The external evaluator also helped the partners develop a set of evaluation questions to further guide program activities and assessment protocols. These two documents essentially became the contract/agreement that formalized the broad parameters of the partnership. More detailed "agreements" emerged as the partners engaged the various tasks of implementing the CASC program (e.g., IIP criteria, coaching selection and training, coaching models, and assessment tools.)

Changing Assumptions

To successfully accomplish the task of designing a new CASC induction program, both partners had to change some longstanding assumptions about administrator credentialing. First, the university faculty realized that they needed to "climb down from the ivory tower" with open minds and a willingness to configure their work around the real-world needs and contexts of the district while simultaneously anchoring program elements to the CPSEL. They had to replace the old "Tier II" curriculum with a coaching-based program supplemented by professional learning activities designed to support and reinforce each candidate's job-embedded requirements and contexts. Importantly, professors had to accept that under the new credential standards, the workplace had become the primary venue for professional learning, rather than the university classroom.

Second, the district committed itself to two new ideas that had either been ignored in the past or considered beyond the scope of district responsibility:

  1. Building the organizational capacity to identify, cultivate, and support leadership talent from within the district.
  2. Accepting partial "ownership" over the credentialing requirements established by the state (e.g., embracing the idea that CASC induction should be a shared enterprise between the program sponsor and employing educational agency).

A New Theory of Action

The Team proposed a theory of action that "leadership should become the dominant metaphor for the workplace in the district." They posed the question: "What would a school look like if each employee did his/her job as if he/she was a leader in the field?" The assumption was that adopting a leadership orientation to the workplace would foster professional mastery, individual initiative, creativity, and a culture of constructivism, self-reflection, and life-long learning. The team initiated a series of professional learning activities that both oriented and trained all school principals in the foundations and methods of professional coaching, not only for CASC candidates, but also for veteran assistant principals who already possessed a clear credential and selected teacher leaders who were being groomed for future school-site administrative positions. Essentially, the district re-imagined the work of school principals from operations managers and instructional leaders to include professional learning facilitators. The district began the process of designing an integrated system that both supported CASC candidates and the broader professional learning needs of all employees.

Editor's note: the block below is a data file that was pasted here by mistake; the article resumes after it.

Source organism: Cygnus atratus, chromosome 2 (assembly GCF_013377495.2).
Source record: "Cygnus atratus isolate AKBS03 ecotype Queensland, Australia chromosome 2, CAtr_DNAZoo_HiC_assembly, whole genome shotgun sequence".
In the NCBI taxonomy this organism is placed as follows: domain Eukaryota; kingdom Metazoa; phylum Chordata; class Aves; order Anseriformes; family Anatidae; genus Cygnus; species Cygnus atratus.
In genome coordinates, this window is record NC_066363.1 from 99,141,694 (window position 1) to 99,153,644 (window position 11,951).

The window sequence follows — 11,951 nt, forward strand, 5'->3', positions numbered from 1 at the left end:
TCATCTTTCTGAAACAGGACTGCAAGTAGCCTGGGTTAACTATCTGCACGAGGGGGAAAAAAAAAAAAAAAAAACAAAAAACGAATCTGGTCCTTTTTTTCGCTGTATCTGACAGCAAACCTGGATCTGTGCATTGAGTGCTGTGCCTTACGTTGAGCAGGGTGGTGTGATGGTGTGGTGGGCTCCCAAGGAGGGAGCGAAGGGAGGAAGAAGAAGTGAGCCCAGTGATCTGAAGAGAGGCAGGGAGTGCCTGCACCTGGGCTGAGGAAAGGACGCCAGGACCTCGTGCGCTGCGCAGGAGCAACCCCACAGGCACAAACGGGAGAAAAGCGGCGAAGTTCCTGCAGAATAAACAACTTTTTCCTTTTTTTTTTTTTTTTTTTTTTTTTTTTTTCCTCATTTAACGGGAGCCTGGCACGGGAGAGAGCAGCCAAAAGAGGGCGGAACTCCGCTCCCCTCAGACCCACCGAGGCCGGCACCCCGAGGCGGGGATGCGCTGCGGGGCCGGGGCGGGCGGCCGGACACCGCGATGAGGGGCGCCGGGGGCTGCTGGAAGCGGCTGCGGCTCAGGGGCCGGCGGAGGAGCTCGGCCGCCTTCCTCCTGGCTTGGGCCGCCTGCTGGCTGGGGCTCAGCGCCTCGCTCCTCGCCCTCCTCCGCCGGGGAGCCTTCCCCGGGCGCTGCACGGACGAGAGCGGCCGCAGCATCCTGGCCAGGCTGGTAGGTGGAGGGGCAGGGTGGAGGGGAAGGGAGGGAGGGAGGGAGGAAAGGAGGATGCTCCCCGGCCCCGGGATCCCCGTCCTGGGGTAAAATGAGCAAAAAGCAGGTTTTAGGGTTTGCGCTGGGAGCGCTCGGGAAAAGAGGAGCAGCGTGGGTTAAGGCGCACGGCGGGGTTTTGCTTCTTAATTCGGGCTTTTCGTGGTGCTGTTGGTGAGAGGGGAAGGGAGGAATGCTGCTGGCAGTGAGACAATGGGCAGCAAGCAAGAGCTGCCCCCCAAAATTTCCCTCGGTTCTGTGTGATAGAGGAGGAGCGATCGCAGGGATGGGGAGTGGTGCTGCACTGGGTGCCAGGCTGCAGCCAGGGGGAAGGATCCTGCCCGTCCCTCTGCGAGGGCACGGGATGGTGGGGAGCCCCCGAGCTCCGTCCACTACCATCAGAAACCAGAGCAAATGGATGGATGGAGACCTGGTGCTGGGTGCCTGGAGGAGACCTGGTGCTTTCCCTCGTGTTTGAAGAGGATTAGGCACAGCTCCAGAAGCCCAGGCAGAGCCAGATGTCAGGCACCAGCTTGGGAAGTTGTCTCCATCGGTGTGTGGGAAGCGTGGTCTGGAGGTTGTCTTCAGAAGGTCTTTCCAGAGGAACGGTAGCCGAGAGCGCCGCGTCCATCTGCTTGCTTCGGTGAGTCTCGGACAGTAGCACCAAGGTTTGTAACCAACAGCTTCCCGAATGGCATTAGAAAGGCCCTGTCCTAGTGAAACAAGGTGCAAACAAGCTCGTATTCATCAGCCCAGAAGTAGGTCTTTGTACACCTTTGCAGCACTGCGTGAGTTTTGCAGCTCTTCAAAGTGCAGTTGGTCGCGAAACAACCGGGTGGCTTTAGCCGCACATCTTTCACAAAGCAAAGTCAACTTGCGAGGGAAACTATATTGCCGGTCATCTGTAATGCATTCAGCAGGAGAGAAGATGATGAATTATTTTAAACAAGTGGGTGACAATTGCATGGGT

Reflection Questions:

 

  • Does each employee in your district have opportunities to demonstrate leadership in their work? How does the district recognize and encourage leadership potential?
  • What are some ways that professional learning for induction candidates can be integrated with other professional learning in the district?
  • What partnerships or collaborations would facilitate an integrated professional learning system that addresses needs of both induction candidates and other staff? How might those collaborations be cultivated and encouraged?

 

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Updated March 21, 2017